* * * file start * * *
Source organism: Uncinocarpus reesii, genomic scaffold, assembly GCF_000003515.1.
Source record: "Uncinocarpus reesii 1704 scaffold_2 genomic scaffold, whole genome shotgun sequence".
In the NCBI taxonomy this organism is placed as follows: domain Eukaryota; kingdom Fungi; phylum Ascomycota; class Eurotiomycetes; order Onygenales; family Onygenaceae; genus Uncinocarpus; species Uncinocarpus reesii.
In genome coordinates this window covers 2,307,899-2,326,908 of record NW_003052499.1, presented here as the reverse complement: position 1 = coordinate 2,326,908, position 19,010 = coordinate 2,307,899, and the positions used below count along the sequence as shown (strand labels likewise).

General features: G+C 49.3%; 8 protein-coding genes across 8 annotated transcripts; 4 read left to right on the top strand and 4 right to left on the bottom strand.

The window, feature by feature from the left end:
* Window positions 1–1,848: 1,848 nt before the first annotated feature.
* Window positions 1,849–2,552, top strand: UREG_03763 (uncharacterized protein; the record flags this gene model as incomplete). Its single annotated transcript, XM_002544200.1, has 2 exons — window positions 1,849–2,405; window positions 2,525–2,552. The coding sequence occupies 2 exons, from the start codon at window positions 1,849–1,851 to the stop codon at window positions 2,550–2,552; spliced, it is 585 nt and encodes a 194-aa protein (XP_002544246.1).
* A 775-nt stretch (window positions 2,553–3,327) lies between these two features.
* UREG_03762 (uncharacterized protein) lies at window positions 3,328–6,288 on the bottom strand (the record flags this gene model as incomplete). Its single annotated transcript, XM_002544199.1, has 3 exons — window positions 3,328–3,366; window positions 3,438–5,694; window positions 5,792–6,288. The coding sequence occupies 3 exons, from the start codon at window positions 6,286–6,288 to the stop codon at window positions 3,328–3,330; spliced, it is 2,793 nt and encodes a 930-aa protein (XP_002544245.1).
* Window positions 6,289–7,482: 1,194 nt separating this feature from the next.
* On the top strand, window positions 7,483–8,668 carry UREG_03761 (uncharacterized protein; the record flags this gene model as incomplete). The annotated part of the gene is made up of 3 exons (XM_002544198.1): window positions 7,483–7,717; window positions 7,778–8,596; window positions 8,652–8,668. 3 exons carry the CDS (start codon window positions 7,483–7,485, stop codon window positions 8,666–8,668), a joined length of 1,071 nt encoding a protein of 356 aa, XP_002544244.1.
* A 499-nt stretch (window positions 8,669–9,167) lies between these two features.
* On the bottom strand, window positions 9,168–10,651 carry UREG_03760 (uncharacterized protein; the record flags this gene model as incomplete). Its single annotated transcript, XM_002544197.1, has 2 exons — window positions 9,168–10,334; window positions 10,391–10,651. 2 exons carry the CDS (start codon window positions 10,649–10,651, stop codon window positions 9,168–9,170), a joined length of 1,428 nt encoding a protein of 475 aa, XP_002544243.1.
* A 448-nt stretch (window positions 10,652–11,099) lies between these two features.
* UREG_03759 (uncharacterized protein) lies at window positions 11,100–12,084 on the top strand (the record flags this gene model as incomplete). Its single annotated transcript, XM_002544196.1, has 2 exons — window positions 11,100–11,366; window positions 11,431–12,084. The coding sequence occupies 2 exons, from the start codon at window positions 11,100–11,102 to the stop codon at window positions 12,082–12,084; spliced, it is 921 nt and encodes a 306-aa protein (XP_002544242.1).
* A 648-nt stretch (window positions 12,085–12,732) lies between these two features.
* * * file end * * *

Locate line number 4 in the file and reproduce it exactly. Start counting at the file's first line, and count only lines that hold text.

In genome coordinates this window covers 2,307,899-2,326,908 of record NW_003052499.1, presented here as the reverse complement: position 1 = coordinate 2,326,908, position 19,010 = coordinate 2,307,899, and the positions used below count along the sequence as shown (strand labels likewise).